Last Updated on 05/07/2013 by Chris Gampat
I had previously pored over the images and sketches from David Lo after initially hearing about him on Japan Camera Hunter. Lo is a street photographer and engineer in NYC who often documents the happenings of Chinatown in a gritty and true to life form synonymous with something Daido Moriyama might capture in his earliest days–all while maintaining an allure that no one can quite put their finger on. I went to David’s apartment to look at the work in real life–for David has sketch after sketch of camera designs, but the catch is that many of them can actually become functional and working models.
Phoblographer: You’re a street photographer with an engineering background–how did you catch the photo bug?
David: Firstly, thank you for the opportunity to be on your site. I was the only one who used the camera in my immediate family, although my grandfather and uncle and aunt were in the business and into cameras. In recent years, a friend of mine told me my Polaroids looked like Moriyama photos. I knew nothing about him and began to google him and everything he did seemed to me was the way it should be done. He is immensely talented as a writer too. Studying his work, his writings and shooting 30,000 exposures was my one and only learning curve.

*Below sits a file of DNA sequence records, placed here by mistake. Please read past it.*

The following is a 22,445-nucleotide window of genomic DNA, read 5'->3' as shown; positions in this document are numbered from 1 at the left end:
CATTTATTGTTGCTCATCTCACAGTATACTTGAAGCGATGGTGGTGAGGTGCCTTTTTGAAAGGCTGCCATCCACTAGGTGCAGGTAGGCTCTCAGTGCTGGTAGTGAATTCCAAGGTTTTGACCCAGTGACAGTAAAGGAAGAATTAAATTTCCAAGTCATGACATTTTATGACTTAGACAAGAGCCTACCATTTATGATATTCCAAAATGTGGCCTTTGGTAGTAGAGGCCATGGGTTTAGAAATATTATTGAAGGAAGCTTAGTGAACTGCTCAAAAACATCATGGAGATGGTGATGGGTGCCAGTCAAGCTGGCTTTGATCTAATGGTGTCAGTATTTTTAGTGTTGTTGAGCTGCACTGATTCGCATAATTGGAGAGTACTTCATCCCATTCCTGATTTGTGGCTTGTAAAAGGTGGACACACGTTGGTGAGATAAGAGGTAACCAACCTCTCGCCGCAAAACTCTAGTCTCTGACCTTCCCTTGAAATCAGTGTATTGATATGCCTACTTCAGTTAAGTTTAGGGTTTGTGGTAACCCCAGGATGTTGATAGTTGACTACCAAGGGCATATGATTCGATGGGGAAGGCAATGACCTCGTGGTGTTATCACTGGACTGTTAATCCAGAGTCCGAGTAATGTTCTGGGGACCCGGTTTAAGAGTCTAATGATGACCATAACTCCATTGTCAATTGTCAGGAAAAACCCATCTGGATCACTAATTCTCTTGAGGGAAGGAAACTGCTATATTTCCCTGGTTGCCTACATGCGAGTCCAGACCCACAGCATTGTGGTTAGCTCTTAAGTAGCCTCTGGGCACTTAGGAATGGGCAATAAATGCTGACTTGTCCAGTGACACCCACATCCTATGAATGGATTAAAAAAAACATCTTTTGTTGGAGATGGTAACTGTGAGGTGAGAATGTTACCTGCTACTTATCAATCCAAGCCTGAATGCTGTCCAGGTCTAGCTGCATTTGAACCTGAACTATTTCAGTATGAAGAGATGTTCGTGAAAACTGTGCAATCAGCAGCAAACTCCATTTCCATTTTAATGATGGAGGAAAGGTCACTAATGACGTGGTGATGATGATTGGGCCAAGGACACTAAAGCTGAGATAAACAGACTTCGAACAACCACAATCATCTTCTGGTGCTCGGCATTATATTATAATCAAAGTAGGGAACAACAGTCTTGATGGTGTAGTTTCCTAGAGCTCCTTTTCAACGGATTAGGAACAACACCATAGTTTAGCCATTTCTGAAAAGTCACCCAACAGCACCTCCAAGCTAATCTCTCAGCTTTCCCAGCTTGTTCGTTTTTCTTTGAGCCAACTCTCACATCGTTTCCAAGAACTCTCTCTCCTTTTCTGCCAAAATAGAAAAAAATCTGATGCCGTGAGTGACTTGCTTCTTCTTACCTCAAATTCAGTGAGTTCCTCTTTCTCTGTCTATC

Phoblographer: What was the first camera that you took apart and had a look at what was under the hood? Why did you decide to do it?
David: I bought a number of vintage cameras in the 1990’s, things that were too beautiful to pass up and in exquisite condition. I’ve digitized almost all of them. The first camera I tried modifying was a beat up old Contessa, though its bellows was intact. I just thought the idea that these things could be used on the street was too enticing, and when I found the results were more than passable, I was hooked. I do post-process my shots though. The Micro 4/3rd camera’s software already is processing the image so in my opinion it’s just a matter of degree of processing. The thin quality of the digital negs from a vintage camera also is something I could not easily replicate on a modern camera. Kind of like a very vintage Diana.
Phoblographer: Why did you get into designing cameras?